One of our Wordless Wednesday submissions was from Foster Mommy and it got us to thinking about the wonderful people that open their homes to pets that need our help.
Foster homes are extremely useful to assist animal shelters, local humane societies and breed rescues. There are so many pets in need that some of them could use a little extra help to find a permanent, loving home. Fostering a pet may seem like a huge task but it is a very good way to make a difference. A break from kennel life will give the pet a second chance at becoming someone’s forever cherished pet. Fostered pets become better adapted to home life and increases their chance of remaining in the new home permanently. The individual love and care of a foster parent gives the animal an opportunity to flourish. After some of these lovable pets have spent several weeks or months at the shelter without being adopted they are euthanized for lack of space. Getting involved and doing whatever we can to prevent this fate is worth the little time and effort it takes.
Medium-to-large, adolescent, untrained dogs are prime candidates for foster homes. So often they are overlooked for adoption because they are too big, unruly, or just too ordinary. Their behavior becomes worse from the stress of being kenneled. Can you imagine being in a cage with countless others and watching as people go through to choose a pet? What do you think these sweet animals are thinking after time and again not being the picked one? The adorable puppy stage has long passed. They do however have a lot to offer each in their own way. Foster homes can provide a stable home setting where they can become the perfect adoptee.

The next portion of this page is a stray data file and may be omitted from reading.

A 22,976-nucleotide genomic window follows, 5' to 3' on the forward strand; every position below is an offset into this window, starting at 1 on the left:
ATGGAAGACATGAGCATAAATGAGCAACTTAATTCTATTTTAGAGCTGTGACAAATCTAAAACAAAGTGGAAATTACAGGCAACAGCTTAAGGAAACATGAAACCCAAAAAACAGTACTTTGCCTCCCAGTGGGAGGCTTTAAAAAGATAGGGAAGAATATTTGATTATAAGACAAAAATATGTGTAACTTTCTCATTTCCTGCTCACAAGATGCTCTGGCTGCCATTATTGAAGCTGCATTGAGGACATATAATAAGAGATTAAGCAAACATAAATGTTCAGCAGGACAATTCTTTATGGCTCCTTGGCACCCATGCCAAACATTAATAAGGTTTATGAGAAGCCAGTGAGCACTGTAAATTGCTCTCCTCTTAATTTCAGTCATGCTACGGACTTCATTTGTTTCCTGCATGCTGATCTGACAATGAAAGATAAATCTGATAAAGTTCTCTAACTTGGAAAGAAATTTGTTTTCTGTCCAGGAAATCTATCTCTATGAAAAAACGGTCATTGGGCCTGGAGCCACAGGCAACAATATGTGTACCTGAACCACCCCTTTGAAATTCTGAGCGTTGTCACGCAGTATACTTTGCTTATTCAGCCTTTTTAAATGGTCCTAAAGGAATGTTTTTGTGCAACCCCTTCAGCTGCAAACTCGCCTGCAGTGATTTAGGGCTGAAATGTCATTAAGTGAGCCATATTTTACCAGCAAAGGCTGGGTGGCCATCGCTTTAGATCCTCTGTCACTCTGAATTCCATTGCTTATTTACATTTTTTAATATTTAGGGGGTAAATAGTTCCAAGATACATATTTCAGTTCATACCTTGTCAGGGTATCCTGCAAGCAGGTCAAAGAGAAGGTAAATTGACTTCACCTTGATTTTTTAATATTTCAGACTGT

Other common reasons pets are fostered are kittens and puppies who are too young to be spayed or neutered, cats and dogs who are nursing a litter, orphaned kittens and puppies or pets that are being treated for injury or illness. This group will take a lot more time and dedication to foster. The orphans will need to be bottle fed as often as you would feed a baby. Injuries and illness will be challenging to say the least. Once they are old enough or well enough to be adopted you will experience the feeling of a job well done.
Aside from regular day-to-day care of feeding, grooming and exercise, the responsibilities of a foster home may include basic training in house training, walking on leash, sit, down and stay. Some of our furry friends need behavior modification to correct problems such as jumping, barking, destructive chewing, and just not listening. Socialization skills help to determine whether the dog is good with different types of people and other animals. If needed you may be asked to dispense medication or take the animal to vet appointments. And the most important of all is to lavish them with plenty of playtime, cuddling and love.
Foster volunteers are the key to saving the lives of homeless pets. Do a little homework to find out what the foster programs are all about. Learn how to get ready to become a foster parent. The rewards is knowing you provided the individualized care and affection to restore the optimal state of your visitor. The feeling that you were instrumental in getting them on the path to a great new life will last a lifetime.
Foster programs can provide you with all the information you need. If this is something you would be interested in getting involved with, then please contact your local humane society, animal shelter, or a breed rescue organization.